accessibility

So I find myself in Clive waiting at Holmes Auto for my passenger-side axle to be replaced (yes, a twenty-minute oil change turned into a four hour repair). Of course, I should have expected it when I said "...and would you also check out the clunking noise coming from the passenger front tire?"

Not my favorite way to spend a beautiful Summer day - I'd much rather be working on my front porch! For lunch I declined the offer of a ride from the friendly repair manager and decided instead to venture out and take the one-mile stroll up NW 114th to University.

This post addresses the pedestrian experience on my walk.


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I found myself at the Southridge Mall Target over a lunch break a few days ago. On the way out of the (horribly designed and poorly maintained) parking lot, I witnessed an accessibility failure of monumental proportions. I had to take a picture.

What you see here in the middle of the photo is not a scooter, motorcycle, or other street-legal vehicle. It is a person in a motorized wheelchair forced to use a busy street because there are no sidewalks available. This situation represents a failure of the developers, designers, and local government code officials to adequately plan for pedestrian access to the site.

According to the Assessor's web site, the structures were originally built in 1975, well prior to passage of the Americans with Disability Act. A lot has changed in regards to Americans' understanding of accessibility since 1975, but what hasn't changed is our focus on automobile-oriented development patterns.

The buildings have seen significant and relatively recent remodeling/tenant alterations. In fact, the parking lot was paved in 2001 - a great time for everyone involved to think about pedestrian accessibility. It's never too late to do the right thing...

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My job takes me downtown every so often for a variety of reasons. I don't typically like to park in garages, but sometimes circumstances warrant it.

Inaccessible Curb at Elevator - 7th & Grand Parking GarageInaccessible Curb at Elevator - 7th & Grand Parking GarageIn this picture, the elevator is accessed through a short walkway (note the sign hanging from the ceiling. From a pedestrian perspective, there are two major problems with the design of the pedestrian route from the elevator to the street:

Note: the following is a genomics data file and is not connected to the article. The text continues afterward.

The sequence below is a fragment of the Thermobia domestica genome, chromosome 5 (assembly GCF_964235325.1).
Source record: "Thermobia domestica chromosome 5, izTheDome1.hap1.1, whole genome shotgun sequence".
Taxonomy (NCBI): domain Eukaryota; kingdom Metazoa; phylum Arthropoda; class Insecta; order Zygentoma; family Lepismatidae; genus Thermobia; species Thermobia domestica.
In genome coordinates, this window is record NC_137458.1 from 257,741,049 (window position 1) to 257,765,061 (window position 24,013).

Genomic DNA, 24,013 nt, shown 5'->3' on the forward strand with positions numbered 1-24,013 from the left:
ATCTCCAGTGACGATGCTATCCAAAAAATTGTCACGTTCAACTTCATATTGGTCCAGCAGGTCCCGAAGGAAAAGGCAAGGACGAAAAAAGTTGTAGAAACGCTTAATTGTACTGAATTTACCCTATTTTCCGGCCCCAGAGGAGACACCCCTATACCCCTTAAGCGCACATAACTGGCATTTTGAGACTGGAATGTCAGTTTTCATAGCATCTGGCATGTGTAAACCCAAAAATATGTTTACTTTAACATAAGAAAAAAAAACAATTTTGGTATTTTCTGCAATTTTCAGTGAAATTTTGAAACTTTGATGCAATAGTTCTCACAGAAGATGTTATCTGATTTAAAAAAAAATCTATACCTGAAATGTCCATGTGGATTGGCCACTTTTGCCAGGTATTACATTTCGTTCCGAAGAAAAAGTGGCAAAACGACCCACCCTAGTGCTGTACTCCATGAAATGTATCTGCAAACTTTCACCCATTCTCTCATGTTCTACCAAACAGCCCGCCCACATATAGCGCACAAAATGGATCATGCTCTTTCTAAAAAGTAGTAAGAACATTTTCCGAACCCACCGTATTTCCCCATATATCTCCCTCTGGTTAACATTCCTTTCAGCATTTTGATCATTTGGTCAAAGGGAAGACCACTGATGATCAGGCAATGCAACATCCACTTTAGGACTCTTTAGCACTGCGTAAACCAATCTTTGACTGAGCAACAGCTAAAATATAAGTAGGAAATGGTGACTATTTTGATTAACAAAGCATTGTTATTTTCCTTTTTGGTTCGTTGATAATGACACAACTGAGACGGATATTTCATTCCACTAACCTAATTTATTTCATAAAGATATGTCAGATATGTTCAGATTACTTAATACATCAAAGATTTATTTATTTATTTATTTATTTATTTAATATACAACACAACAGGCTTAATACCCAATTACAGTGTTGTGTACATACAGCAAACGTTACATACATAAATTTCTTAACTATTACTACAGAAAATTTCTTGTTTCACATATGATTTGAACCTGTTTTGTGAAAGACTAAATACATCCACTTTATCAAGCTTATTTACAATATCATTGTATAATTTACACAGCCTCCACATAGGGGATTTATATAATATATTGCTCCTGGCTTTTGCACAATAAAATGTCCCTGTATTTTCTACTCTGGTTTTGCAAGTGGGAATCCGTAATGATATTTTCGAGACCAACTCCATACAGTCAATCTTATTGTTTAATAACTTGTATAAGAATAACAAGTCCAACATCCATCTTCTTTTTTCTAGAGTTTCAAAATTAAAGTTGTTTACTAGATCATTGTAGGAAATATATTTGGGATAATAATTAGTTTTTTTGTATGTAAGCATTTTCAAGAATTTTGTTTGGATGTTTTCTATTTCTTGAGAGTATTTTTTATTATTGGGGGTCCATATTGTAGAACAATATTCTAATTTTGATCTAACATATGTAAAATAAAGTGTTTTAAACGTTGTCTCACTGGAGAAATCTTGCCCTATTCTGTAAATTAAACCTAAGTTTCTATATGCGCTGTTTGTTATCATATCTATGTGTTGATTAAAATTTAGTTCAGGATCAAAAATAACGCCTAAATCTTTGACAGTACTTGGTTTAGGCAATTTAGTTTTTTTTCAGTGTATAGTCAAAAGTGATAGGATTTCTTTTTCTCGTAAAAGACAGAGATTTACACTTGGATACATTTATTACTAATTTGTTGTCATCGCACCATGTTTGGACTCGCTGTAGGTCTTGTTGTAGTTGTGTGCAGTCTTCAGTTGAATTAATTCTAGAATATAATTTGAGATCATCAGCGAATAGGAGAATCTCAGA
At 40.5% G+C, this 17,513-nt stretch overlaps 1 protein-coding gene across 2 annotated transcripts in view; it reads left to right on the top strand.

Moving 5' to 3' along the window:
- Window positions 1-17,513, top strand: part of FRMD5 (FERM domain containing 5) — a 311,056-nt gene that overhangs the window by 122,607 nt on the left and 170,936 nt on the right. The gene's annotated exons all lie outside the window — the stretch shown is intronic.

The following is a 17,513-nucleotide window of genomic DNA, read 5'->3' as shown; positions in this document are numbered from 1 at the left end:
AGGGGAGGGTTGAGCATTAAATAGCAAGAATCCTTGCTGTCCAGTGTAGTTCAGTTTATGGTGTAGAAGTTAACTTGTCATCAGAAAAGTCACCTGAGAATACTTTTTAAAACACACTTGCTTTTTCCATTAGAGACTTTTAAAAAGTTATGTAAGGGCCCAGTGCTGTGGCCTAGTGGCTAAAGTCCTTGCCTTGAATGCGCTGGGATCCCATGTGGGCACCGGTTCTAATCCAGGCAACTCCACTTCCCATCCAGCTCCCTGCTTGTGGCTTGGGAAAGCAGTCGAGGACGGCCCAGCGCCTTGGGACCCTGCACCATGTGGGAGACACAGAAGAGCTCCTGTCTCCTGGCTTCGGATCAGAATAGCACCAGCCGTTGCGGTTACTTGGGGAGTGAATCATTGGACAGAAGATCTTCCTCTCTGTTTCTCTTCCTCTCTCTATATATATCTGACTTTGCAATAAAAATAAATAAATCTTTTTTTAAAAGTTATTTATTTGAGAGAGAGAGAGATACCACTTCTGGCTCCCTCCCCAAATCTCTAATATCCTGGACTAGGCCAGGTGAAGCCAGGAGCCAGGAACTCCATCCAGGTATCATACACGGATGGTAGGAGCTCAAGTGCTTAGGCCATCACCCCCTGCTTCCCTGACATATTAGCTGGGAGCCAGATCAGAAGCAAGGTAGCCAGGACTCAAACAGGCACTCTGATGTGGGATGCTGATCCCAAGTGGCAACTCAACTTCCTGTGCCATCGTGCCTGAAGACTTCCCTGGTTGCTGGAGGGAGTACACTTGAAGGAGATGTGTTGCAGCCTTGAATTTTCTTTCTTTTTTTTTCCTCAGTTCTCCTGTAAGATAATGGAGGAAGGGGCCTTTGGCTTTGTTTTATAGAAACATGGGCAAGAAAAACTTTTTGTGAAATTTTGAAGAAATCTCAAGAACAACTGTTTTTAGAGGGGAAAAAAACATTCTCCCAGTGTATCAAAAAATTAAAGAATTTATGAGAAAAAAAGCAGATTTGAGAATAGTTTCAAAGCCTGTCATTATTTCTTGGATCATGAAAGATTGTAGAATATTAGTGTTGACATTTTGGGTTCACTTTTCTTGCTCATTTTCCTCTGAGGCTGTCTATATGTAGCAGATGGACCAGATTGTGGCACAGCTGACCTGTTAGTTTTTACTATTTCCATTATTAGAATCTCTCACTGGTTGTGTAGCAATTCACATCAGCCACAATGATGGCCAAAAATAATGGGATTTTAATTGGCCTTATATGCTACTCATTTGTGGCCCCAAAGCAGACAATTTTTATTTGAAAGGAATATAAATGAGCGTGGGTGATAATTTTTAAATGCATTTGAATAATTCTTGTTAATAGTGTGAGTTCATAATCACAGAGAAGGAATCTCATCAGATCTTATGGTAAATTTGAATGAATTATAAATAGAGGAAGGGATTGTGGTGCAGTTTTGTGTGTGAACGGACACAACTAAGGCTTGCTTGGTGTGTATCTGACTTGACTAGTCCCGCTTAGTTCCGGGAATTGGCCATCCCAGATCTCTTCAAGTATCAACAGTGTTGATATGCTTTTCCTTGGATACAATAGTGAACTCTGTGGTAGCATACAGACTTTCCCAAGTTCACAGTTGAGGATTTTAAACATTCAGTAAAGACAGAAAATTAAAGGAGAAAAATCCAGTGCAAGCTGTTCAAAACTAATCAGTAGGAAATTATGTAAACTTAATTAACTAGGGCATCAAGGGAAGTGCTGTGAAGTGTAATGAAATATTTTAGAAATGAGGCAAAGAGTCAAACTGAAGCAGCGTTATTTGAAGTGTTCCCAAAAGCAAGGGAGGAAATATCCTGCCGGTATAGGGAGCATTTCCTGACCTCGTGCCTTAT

• The elevator walkway dumps pedestrians out into the automobile drive aisle instead of onto a sidewalk. The photo below shows how in order to exit the parking garage, a pedestrian is directed out into the path automobiles use to enter the garage.
  • There is a six inch drop, with no curb cut anywhere along the path of travel. Since this isn't the only elevator, perhaps it is not a technical violation of the Americans with Disabilities Act, but it is at a very minimum a poor design solution.

Now, to be fair, the other elevator appeared to have a usable path from the designated accessible parking spaces to the public sidewalk. However, since the actual accessible route isn't marked, it is entirely conceivable that one could assume all elevators are connected to accessible routes. Someone with a mobility impairment could end up having to make a difficult choice between attempting to navigate the treacherous curb/auto obstacle course or trekking all the way back up and around to the accessible route. Since we know how to make an accessible path, why not just do it?

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